Famous singers and musicians perform here. It is said that Imre Kálmán’s music is most often heard here. It’s a great place to perform arias from his operettas!
The New Year’s Eve celebrations are held here with great brilliance.
And several rooms in the palace are devoted to displaying the entire family history of the Festetics: names, photographs, and documents.
The last member of the Festetics family to live in the palace was Tassilo II’s son George III, who died in 1941. His wife the Polish Countess and their son George IV left the palace in 1944.
Prince George IV Festetich will be 80 years old in 2020. In 2015, he visited his native palace.
The same gate near which the prince was photographed.
We were lucky with the weather. Bright sunshine, blue skies. And a white palace.
The central part of the palace – the bell tower above the gate – is decorated with sculptures of reared horses. I remember Anichkov Bridge in St. Petersburg.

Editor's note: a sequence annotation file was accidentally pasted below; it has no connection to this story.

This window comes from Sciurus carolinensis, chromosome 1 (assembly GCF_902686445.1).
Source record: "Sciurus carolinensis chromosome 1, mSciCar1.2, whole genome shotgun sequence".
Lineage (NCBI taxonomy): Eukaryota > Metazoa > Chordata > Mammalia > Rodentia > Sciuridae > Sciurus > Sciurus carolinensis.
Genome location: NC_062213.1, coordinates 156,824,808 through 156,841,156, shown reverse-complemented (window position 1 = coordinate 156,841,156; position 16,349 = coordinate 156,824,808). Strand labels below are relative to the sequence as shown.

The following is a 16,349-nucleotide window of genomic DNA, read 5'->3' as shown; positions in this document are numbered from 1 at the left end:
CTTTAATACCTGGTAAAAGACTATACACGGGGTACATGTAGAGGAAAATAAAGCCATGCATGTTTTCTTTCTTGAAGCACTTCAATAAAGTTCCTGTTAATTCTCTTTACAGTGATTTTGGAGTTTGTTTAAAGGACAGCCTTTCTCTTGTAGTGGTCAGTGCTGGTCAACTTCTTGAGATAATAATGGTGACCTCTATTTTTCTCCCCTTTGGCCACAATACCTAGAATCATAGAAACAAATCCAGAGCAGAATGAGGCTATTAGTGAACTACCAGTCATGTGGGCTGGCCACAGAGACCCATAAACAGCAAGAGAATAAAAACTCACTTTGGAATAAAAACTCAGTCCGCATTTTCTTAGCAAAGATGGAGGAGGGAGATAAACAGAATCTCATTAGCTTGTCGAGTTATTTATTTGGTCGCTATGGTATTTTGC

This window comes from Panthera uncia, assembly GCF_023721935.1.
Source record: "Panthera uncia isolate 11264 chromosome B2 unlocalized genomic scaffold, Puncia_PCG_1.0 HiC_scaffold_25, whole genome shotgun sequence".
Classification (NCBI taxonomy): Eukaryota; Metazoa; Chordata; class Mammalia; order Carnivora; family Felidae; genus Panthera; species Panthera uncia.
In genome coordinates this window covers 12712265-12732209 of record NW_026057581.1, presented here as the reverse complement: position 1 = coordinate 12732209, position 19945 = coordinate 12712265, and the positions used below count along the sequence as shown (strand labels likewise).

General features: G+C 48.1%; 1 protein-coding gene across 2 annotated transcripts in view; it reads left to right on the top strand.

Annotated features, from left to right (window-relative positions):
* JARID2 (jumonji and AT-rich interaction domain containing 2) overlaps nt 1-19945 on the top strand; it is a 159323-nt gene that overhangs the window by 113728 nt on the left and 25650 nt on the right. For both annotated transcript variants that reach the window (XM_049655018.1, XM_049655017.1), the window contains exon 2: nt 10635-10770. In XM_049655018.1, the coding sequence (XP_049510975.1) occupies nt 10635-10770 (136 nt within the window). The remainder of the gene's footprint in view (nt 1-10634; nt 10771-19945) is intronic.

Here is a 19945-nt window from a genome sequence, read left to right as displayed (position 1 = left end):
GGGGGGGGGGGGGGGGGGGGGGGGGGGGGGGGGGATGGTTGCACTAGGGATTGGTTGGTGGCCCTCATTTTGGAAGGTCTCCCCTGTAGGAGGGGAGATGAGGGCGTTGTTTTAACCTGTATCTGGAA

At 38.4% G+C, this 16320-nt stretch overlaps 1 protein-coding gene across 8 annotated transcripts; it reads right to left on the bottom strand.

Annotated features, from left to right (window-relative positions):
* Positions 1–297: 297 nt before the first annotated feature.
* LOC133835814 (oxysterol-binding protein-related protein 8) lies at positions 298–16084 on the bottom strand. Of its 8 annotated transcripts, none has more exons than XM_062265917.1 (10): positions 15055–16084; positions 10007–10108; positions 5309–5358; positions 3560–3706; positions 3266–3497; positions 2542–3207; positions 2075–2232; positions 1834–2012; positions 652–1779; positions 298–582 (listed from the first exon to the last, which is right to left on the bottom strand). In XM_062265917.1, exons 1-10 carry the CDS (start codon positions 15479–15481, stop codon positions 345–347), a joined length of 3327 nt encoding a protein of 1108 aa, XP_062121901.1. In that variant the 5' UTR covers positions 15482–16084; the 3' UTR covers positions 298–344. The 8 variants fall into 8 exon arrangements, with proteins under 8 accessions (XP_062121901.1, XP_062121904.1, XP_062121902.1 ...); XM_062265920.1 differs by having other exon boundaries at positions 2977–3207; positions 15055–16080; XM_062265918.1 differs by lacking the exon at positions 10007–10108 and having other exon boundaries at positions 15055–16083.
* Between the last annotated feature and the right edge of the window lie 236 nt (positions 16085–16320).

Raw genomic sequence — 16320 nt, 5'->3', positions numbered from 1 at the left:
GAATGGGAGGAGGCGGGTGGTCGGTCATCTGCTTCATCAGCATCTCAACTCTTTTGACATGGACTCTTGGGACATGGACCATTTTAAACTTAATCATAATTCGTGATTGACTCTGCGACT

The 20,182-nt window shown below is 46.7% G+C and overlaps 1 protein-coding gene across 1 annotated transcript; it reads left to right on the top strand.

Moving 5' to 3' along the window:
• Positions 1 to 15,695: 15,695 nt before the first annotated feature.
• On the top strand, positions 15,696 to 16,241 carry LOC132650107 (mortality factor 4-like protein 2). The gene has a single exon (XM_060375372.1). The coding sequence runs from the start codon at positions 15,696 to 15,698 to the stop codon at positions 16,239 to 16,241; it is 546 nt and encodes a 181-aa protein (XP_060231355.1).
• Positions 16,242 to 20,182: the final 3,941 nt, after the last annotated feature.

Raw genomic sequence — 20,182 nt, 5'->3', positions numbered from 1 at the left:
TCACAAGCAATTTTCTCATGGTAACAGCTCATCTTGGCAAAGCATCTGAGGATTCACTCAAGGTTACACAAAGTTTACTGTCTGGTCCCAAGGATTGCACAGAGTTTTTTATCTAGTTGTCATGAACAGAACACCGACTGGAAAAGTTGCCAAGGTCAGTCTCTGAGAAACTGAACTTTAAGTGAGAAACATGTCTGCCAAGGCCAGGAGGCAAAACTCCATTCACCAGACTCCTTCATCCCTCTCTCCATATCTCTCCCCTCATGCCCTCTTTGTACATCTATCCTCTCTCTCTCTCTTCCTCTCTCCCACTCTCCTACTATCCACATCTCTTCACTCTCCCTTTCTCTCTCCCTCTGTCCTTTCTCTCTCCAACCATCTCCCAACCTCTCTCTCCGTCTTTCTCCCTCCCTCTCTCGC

In the park we met a fountain. It was guarded by two stern lions.
A bit more history.
The castle was laid in Kryštof Festetić time in 1745 on the ruins of the family manor Gersei Petho. The construction lasted more than a century. According to the original plan, the residence of Hungarian aristocrats had “only” thirty-four rooms. The large and majestic building we see today is the creation of the Viennese architect Viktor Rumpelmaer. His efforts in the period from 1883 to 1887 in the castle were carried out large works. The result was a spacious complex in the form of a horseshoe with a hundred and one rooms.
We were on our way to the Carriage Museum.
Irina Lapina, Montreal, 2019 Photo by Irina Lapina, Keszthely, August 2019